Beryl Reorganizes as a Subtropical Storm North of Bermuda

A low pressure system associated with former Tropical Storm Beryl reorganized north of Bermuda on Saturday and the National Hurricane Center designated the system as Subtropical Storm Beryl.  At 2:00 p.m. EDT on Saturday the center of Subtropical Storm Beryl was located at latitude 36.4°N and longitude 65.7°W which put it about 575 miles (930 km) south-southwest of Halifax, Nova Scotia.  Beryl was moving toward the northeast at 12 m.p.h. (19 km/h).  The maximum sustained wind speed was 40 m.p.h. (65 km/h) and there were wind gusts to 50 m.p.h. (80 km/h).  The minimum surface pressure was 1010 mb.

The remnants of former Tropical Storm Beryl moved slowly across the northern Caribbean Sea and then over the southeastern Bahamas to a position northwest of Bermuda.  A low pressure system formed at the surface.  Bands of showers and thunderstorms developed and began to revolve around the the low pressure system.  The low pressure system moved under the eastern side of an upper level trough.  The trough contains colder air in the upper levels and it was also producing southwesterly winds which were blowing toward the top of the surface low pressure system.  The southwesterly winds were generating moderate vertical wind shear and the strongest rainbands were occurring on the eastern side of the surface low.  Some drier air was moving around the western and southern part of the upper level trough, which may have contributed to the weaker bands on the western side of the circulation.  The presence of the upper level trough and the asymmetrical distribution of thunderstorms around the surface low prompted the National Hurricane Center to designate the system as a subtropical storm.

Subtropical Storm Beryl will move through an environment marginally favorable for intensification during the next 24 hours.  Beryl will move over water where the Sea Surface Temperature is near 26°C.  The upper level trough will continue to produce moderate vertical wind shear.  The wind shear and the drier air will inhibit intensification.  Subtropical Storm Beryl could intensify a little more during the next 24 hours.  Beryl will move over colder water later on Sunday and it will start to weaken when that occurs.

The upper level trough was steering Subtropical Storm Beryl toward the northeast and a general motion in that direction is forecast to continue for several more days.  On its anticipated track Subtropical Storm Beryl will pass south of Nova Scotia on Sunday.  Beryl could be near Newfoundland by Tuesday.

Chris Strengthens to a Hurricane Southeast of Cape Hatteras

Former Tropical Storm Chris strengthened to a hurricane southeast of Cape Hatteras on Tuesday.  At 5:00 p.m. EDT on Tuesday the center of Hurricane Chris was located at latitude 33.7°N and longitude 72.4°W which put it about 205 miles (330 km) east-southeast of Cape Hatteras, North Carolina.  Chris was moving toward the northeast at 10 m.p.h. (16 km/h).  The maximum sustained wind speed was 85 m.p.h. (135 km/h) and there were wind gusts to 100 m.p.h. (160 km/h).  The minimum surface pressure was 980 mb.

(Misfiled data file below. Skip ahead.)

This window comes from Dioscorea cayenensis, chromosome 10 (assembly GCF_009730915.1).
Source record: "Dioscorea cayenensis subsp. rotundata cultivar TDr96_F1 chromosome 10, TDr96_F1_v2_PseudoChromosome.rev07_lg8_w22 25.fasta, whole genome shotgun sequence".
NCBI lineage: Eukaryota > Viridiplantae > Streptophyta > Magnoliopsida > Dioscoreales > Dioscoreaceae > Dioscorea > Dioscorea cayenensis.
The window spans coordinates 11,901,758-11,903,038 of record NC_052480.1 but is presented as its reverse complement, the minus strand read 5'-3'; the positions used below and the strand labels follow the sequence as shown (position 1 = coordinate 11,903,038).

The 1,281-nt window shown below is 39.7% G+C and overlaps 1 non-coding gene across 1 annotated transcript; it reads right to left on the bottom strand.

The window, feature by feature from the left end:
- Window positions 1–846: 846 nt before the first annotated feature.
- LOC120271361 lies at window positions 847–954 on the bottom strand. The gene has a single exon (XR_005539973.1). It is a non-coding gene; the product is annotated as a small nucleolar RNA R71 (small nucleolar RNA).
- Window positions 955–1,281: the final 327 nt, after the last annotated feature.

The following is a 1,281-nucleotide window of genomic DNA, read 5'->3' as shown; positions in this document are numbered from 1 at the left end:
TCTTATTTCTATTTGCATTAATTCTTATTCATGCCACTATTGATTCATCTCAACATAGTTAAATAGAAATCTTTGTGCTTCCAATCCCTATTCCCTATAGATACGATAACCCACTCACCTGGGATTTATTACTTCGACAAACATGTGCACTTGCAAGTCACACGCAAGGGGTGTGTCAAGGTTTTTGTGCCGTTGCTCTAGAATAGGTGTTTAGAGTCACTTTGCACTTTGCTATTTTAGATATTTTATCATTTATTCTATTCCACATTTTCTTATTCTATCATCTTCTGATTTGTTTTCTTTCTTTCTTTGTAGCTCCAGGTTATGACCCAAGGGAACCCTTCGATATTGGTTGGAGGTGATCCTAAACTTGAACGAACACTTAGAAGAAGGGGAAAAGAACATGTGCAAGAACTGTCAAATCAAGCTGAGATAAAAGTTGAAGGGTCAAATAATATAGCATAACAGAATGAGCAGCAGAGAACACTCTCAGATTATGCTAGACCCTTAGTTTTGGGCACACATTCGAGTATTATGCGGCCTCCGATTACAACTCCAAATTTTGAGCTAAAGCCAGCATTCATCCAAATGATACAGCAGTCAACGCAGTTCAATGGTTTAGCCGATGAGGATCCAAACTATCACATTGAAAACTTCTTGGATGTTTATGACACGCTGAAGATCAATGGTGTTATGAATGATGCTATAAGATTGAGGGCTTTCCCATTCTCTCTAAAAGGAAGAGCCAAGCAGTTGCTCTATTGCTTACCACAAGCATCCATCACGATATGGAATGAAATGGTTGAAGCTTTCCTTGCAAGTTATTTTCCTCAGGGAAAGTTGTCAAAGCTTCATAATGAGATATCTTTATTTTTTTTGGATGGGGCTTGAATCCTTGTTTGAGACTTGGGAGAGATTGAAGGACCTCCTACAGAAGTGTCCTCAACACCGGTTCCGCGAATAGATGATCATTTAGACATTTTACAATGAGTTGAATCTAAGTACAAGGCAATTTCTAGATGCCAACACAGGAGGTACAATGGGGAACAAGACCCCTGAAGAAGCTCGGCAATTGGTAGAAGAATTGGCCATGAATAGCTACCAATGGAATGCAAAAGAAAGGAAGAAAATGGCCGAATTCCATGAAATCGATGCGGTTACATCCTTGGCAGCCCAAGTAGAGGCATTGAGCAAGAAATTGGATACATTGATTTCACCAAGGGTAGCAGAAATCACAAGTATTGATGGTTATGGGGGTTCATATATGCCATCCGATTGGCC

Hurricane Chris strengthened on Tuesday when it moved northeast of cooler water Chris had mixed to the surface while it was meandering off the coast of the Carolinas.  An eye with a diameter of 30 miles (50 km) formed at the center of circulation.  A ring of strong thunderstorms surrounded the eye and the strongest winds were occurring in the eastern side of that ring of storms.  Bands of showers and thunderstorms were revolving around the core of Hurricane Chris.  The strongest rainbands were in the eastern half of the circulation.  Drier air near the western half of the circulation was contributing to the weaker bands in that part of the hurricane.  Storms in the core of the circulation were generating upper level divergence which was pumping mass away to the north and east of the hurricane.  Winds to hurricane force extended out about 20 miles (30 km) from the center of circulation.  Winds to tropical storm force extended out about 95 miles (155 km) from the center.

Hurricane Chris will move through an environment favorable for intensification on Wednesday.  Chris will move over water where the Sea Surface Temperature is near 28°C.  An upper level trough over the northeastern U.S. will produce southwesterly winds that will blow toward the top of the hurricane.  The winds speeds are similar at most levels and they will not generate a lot of vertical wind shear during the next 24 hours.  Hurricane Chris will strengthen on Wednesday and it could intensify rapidly.  Chris will move over cooler water when it gets north of the Gulf Stream and it will start to weaken when that occurs.

The trough over the northeastern U.S. will steer Hurricane Chris toward the northeast.  On its anticipated track Chris will move away from the coast of North Carolina.  Chris could be south of Nova Scotia in about 36 hours and it could be near Newfoundland in several days.

Elsewhere, the remnants of former Tropical Storm Beryl crossed Hispaniola and they were moving toward the southeastern Bahamas.  At 2:00 p.m. EDT on Tuesday the center of Former Tropical Storm Chris was located at latitude 20.1°N and longitude 72.6°W which put it about 40 miles (65 km) northeast of Port de Paix, Haiti.  It was moving toward the northwest at 17 m.p.h. (28 km/h).  The maximum sustained wind speed was 35 m.p.h. (55 km/h) and there were wind gusts to 45 m.p.h. (75 km/h).  The minimum surface pressure was 1013 mb.  A reconnaissance aircraft is scheduled to investigate the system on Wednesday if there are signs that it could be reorganizing into a tropical cyclone.